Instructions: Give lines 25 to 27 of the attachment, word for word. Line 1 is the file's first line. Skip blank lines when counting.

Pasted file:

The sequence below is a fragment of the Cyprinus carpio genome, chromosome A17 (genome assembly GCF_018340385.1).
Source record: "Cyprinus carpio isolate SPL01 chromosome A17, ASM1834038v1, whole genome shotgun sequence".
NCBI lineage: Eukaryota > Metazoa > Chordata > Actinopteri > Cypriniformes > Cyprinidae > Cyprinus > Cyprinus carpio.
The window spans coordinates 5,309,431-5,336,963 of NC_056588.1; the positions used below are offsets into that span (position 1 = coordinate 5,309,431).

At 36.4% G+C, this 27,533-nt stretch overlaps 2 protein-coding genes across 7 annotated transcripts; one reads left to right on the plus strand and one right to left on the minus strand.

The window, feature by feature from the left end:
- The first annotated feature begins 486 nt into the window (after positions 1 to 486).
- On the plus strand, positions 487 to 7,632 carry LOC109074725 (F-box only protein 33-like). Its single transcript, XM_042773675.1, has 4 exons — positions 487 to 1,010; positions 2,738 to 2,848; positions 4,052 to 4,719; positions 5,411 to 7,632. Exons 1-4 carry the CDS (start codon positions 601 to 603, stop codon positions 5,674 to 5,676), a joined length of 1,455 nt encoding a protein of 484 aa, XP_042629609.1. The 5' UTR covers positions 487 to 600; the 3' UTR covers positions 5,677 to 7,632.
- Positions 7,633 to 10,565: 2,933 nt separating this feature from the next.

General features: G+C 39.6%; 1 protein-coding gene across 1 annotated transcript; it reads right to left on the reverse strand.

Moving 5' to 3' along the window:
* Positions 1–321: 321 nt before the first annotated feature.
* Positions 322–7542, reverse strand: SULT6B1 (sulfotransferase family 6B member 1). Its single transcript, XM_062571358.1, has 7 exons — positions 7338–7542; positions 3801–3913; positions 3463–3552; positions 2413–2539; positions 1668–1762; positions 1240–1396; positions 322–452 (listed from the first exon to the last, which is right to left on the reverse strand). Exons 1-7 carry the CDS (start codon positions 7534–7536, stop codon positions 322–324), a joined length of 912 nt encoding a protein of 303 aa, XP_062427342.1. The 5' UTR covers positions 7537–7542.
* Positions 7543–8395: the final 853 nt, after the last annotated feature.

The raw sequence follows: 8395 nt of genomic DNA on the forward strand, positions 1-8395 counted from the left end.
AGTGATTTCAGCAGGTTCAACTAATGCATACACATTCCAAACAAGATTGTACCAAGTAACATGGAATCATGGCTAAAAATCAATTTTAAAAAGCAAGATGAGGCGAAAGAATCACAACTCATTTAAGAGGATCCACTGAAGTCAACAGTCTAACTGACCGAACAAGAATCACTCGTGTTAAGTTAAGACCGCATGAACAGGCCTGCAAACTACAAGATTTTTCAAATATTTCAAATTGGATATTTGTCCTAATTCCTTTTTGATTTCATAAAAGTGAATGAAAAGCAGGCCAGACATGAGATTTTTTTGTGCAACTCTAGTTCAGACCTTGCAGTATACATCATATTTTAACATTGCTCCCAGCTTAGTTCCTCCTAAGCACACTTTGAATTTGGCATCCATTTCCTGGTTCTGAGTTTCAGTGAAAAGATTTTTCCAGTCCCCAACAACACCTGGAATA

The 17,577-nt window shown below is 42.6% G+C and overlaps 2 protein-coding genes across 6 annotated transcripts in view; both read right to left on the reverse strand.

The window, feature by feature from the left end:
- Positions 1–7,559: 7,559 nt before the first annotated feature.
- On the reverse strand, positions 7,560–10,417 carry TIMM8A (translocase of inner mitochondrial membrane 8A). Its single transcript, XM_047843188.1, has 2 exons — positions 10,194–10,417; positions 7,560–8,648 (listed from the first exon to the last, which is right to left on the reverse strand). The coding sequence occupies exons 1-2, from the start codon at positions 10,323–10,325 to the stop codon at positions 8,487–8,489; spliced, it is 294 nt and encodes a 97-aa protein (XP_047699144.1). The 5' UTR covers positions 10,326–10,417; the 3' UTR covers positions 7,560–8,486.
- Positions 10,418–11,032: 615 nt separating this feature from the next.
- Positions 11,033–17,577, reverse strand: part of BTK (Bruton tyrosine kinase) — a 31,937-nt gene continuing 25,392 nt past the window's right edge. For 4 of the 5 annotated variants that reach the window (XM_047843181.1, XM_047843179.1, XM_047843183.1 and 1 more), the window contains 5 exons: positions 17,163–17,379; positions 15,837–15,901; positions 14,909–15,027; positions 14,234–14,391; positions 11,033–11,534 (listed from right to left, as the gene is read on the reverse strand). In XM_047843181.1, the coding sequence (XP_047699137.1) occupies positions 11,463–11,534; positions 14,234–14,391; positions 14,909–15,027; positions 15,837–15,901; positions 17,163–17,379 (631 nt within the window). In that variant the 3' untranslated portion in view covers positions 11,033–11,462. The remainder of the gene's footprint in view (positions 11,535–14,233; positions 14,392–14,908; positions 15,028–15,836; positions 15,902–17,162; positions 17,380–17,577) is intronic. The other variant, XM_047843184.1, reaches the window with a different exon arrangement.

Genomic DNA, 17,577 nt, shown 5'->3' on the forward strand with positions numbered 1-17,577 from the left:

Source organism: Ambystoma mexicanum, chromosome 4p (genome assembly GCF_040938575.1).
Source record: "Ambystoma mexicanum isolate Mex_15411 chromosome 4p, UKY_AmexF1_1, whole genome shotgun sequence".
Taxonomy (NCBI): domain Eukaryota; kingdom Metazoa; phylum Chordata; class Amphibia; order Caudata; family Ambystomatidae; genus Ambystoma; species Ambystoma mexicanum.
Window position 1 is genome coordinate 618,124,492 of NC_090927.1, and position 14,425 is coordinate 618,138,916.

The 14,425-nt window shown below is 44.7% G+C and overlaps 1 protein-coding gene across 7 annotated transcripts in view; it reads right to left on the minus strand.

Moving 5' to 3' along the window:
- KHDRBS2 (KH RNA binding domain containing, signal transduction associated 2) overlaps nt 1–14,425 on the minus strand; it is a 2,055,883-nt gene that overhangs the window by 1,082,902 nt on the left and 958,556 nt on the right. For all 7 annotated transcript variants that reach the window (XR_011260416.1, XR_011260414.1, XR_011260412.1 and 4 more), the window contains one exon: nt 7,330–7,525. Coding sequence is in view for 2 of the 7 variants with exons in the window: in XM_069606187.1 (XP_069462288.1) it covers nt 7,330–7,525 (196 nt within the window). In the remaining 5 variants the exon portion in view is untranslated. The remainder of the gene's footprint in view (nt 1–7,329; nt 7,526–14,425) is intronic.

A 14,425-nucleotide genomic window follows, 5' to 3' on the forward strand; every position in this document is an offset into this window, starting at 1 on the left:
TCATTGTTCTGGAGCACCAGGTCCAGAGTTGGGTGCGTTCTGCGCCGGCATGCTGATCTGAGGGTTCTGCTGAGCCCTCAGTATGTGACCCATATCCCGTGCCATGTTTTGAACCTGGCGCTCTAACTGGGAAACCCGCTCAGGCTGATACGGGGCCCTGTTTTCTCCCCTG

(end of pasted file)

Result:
Source record: "Ambystoma mexicanum isolate Mex_15411 chromosome 4p, UKY_AmexF1_1, whole genome shotgun sequence".
Taxonomy (NCBI): domain Eukaryota; kingdom Metazoa; phylum Chordata; class Amphibia; order Caudata; family Ambystomatidae; genus Ambystoma; species Ambystoma mexicanum.
Window position 1 is genome coordinate 618,124,492 of NC_090927.1, and position 14,425 is coordinate 618,138,916.